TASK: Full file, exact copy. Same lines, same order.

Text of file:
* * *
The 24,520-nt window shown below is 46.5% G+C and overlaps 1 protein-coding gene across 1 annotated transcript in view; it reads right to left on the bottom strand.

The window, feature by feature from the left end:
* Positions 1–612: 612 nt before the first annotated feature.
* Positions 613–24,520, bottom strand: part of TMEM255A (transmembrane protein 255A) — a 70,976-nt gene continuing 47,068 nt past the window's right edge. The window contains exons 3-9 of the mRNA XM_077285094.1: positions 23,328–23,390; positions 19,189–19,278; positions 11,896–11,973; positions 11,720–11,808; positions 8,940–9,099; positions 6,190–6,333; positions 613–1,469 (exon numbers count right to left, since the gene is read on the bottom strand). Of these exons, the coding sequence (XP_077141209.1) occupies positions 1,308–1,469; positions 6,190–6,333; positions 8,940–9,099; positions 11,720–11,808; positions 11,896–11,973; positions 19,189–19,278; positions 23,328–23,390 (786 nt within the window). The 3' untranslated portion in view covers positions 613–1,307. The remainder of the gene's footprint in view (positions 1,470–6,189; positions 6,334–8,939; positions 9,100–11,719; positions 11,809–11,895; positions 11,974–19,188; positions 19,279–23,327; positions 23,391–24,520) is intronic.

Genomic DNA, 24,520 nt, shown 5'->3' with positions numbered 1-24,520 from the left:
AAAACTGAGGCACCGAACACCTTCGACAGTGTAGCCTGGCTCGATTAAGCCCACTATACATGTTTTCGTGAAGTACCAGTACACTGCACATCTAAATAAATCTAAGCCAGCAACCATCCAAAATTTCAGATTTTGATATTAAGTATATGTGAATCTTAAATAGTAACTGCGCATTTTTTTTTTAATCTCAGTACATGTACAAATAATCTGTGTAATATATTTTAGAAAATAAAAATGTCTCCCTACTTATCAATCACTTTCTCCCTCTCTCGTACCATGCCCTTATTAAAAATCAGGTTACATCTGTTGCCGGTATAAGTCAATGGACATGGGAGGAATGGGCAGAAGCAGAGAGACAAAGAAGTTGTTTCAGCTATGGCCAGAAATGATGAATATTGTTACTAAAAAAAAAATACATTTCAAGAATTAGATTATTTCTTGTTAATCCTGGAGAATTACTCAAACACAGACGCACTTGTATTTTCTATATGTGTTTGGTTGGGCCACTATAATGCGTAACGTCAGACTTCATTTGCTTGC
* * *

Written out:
The 24,520-nt window shown below is 46.5% G+C and overlaps 1 protein-coding gene across 1 annotated transcript in view; it reads right to left on the bottom strand.

The window, feature by feature from the left end:
* Positions 1–612: 612 nt before the first annotated feature.
* Positions 613–24,520, bottom strand: part of TMEM255A (transmembrane protein 255A) — a 70,976-nt gene continuing 47,068 nt past the window's right edge. The window contains exons 3-9 of the mRNA XM_077285094.1: positions 23,328–23,390; positions 19,189–19,278; positions 11,896–11,973; positions 11,720–11,808; positions 8,940–9,099; positions 6,190–6,333; positions 613–1,469 (exon numbers count right to left, since the gene is read on the bottom strand). Of these exons, the coding sequence (XP_077141209.1) occupies positions 1,308–1,469; positions 6,190–6,333; positions 8,940–9,099; positions 11,720–11,808; positions 11,896–11,973; positions 19,189–19,278; positions 23,328–23,390 (786 nt within the window). The 3' untranslated portion in view covers positions 613–1,307. The remainder of the gene's footprint in view (positions 1,470–6,189; positions 6,334–8,939; positions 9,100–11,719; positions 11,809–11,895; positions 11,974–19,188; positions 19,279–23,327; positions 23,391–24,520) is intronic.

Genomic DNA, 24,520 nt, shown 5'->3' with positions numbered 1-24,520 from the left:
AAAACTGAGGCACCGAACACCTTCGACAGTGTAGCCTGGCTCGATTAAGCCCACTATACATGTTTTCGTGAAGTACCAGTACACTGCACATCTAAATAAATCTAAGCCAGCAACCATCCAAAATTTCAGATTTTGATATTAAGTATATGTGAATCTTAAATAGTAACTGCGCATTTTTTTTTTAATCTCAGTACATGTACAAATAATCTGTGTAATATATTTTAGAAAATAAAAATGTCTCCCTACTTATCAATCACTTTCTCCCTCTCTCGTACCATGCCCTTATTAAAAATCAGGTTACATCTGTTGCCGGTATAAGTCAATGGACATGGGAGGAATGGGCAGAAGCAGAGAGACAAAGAAGTTGTTTCAGCTATGGCCAGAAATGATGAATATTGTTACTAAAAAAAAAATACATTTCAAGAATTAGATTATTTCTTGTTAATCCTGGAGAATTACTCAAACACAGACGCACTTGTATTTTCTATATGTGTTTGGTTGGGCCACTATAATGCGTAACGTCAGACTTCATTTGCTTGC